It needs to drop by another $2000 considering what you get compared to competition.
That's probably the biggest problem facing Canon video right now - their competition is putting out good and great quality products at a much more affordable and budget-friendly prices. I cannot justify this expense for most client projects, even if I'm eating some bulk of the costs.
If it was priced around $2500 then I'm sure it would be enough to get more people really interested and on-board with an entry into CinemaEOS, but there are other solutions these people are looking at.
May I ask what other cinema cameras offer all of the features this one does at this price point? Okay so I just asked.
I've done a lot of research and a lot of work with various DSLR cameras. I find the Canon Cinema line to be unique. I know it does not offer 4K, and the new one of better, but no 4K. I just want to know who the competition is. Please don't tell me Black Magic or A7s or GH4 because there are not comparable, unless you rig them like crazy add Magic Lantern, filter and so much more....... or again with the 4K argument.
I'm not hating on the 4K, I like 4K, just to be clear
A "rigged out" GH4 is still cheaper than these "entry-level" Cinema EOS options. A BlackMagic system can knock these out of the water when being used by the right person or team of people. The URSA is a great film and ENG system (requiring almost no rigging) available for not much more than a C100 Mk2 system. If you want to ignore the other viable options, the FS100/FS700 line exist and compete directly with the C100. The new FS7 is a game changer that's MUCH cheaper than a C300 system. AJA is also getting in the camera game now.
4K, or lack of 4K, is a big deal... clients are starting to inquire and ask about it, even if their deliverables are still barely taking 720HD right now, but they want to future proof.
What type of work are you looking to do? Run & gun style, or film-style? That really will determine what budget(s) and options you need to be looking at. If 720HD video deliverable is fine for your needs, then that's a big difference... overcranking and flexibility without dropping resolution is a great feature to have on-board.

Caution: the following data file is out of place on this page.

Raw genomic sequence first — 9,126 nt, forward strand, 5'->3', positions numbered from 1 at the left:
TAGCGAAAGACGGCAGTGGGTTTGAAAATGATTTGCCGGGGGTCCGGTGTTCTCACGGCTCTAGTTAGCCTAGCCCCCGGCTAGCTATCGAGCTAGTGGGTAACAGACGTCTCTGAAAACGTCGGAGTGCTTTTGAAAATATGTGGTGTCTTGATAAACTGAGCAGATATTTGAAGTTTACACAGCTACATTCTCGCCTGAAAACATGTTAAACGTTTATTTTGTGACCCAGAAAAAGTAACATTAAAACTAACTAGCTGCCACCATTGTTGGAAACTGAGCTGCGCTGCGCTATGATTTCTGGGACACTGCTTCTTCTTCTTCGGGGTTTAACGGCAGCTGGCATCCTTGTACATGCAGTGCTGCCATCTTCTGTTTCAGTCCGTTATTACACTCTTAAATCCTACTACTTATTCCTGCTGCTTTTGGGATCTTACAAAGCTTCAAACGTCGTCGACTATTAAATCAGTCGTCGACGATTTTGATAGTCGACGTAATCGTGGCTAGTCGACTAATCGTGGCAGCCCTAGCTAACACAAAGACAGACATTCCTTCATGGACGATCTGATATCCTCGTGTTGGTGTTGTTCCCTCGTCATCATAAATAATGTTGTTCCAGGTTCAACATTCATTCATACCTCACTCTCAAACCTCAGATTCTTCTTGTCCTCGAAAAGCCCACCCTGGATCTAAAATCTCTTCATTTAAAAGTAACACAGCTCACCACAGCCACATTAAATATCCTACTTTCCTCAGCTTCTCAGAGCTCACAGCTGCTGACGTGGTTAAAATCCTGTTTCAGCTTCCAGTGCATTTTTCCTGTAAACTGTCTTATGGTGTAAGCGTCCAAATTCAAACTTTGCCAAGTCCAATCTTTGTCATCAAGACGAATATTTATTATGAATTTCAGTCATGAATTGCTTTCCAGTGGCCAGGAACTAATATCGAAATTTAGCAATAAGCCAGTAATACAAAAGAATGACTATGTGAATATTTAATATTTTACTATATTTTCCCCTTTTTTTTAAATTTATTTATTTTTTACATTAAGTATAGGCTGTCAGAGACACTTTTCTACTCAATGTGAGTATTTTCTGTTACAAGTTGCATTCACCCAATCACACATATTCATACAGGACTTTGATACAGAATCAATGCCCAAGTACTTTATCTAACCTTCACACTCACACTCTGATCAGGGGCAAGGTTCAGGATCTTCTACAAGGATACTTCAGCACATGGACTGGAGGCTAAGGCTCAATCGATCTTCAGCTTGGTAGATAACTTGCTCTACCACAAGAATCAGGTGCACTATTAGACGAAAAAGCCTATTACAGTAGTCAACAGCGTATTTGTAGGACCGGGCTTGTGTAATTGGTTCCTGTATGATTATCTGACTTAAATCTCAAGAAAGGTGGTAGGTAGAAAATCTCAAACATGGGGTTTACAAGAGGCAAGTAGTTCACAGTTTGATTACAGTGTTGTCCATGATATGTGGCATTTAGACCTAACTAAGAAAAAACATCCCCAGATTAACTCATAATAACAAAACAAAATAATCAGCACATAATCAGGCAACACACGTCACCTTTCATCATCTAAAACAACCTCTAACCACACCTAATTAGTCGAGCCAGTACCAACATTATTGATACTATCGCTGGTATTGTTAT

I understand what you're saying, sort of. For example I was talking about what the OP posted about the reduced price of the C100, which is now $4000 with no lens of course. You brought up the FS100 which I find as a good point since it costs less that the C100 and I don't know about the quality of the FS100 because I've not used that camera. If you think that the C100 1080p uncompressed footage is not superior to the Panasonic uncompressed format, you and I will have to simple disagree on that. So tell me, how much did your rig cost you on the GH4 and how much would is cost you if you had all the features that are built in and included with the C100? The XLR adapter alone jumps you camera price up by $2000 http://www.bhphotovideo.com/c/product/1028546-REG/panasonic_dmc_gh4_yagh_lumix_yagh_interface_unit.html
So okay you can by the kit where you get the camera and the XLR interface for $2500 because it's on sale right now. http://www.bhphotovideo.com/c/product/1028548-REG/panasonic_lumix_dmc_gh4_mirrorless_micro.html
The FS700 is not a good comparison because it costs WAY more. The C100 is a video camera and the GH4 is a hybrid, it's kind of hard to compare. I do commercial work, run and gun and documentary style shooting and other fun stuff. I understand your overall point and I thank you for listing other options. I'll look into the cameras you posted about that I don't have experience with.
I personally do not OWN a GH4, but I have used them on a few projects in the past. A system can be purchased without the GH4's specific XLR interface and instead use a Zoom, Tascam, or other style system for the audio interface, bringing the price down a bit more. If you shoot this at 4K and intend to output as 1080HD, the footage basically becomes 4:2:2 and looks significantly better than footage from other cameras. There's a few documentations on that out there, but have personally worked with footage from this camera in post and it was impressive for 1080 output.
Much of the work I do does not need file-ready synch sound and I am able to run a dual sound system and synch in post, even though 90% of the time I am feeding a line out of a mixing system directly into a camera that could be used, if needed. A lot of the content is interviews and people speaking on-camera for those situations that require audio... so I likely have a bit more flexibility than some other people have.
The FS100 has been referred to as the budget-friendly C100 that Canon should have made. Basically a DSLR inspired system that tackles the major issues video folks have had with DSLR systems. Is it a perfect camera? No. At it's price point, it's not supposed to be... but neither is the C100. It's supposed to solve a "problem" for a part of the market. The best thing the C100 has going for it is the fact it can use EF/EF-S lenses natively without a Metabones adapter. Is that worth the $1500 or so difference in price (if buying new)? That's a personal decision. At that price difference, investing in new glass would be an option to consider if the Metabones EF adapters are not what you want.
All that being said, the FS7 is the camera people are talking about right now that need to shoot 4K. Sony did a good job with it's functionality, but the ergonomics are not to everyone's satisfaction. Hopefully by the time NAB comes around more manufacturers will have something to release that's comparable to this - Canon included. Native 4K recording with at least variable frame rates for 1080HD would be a great start.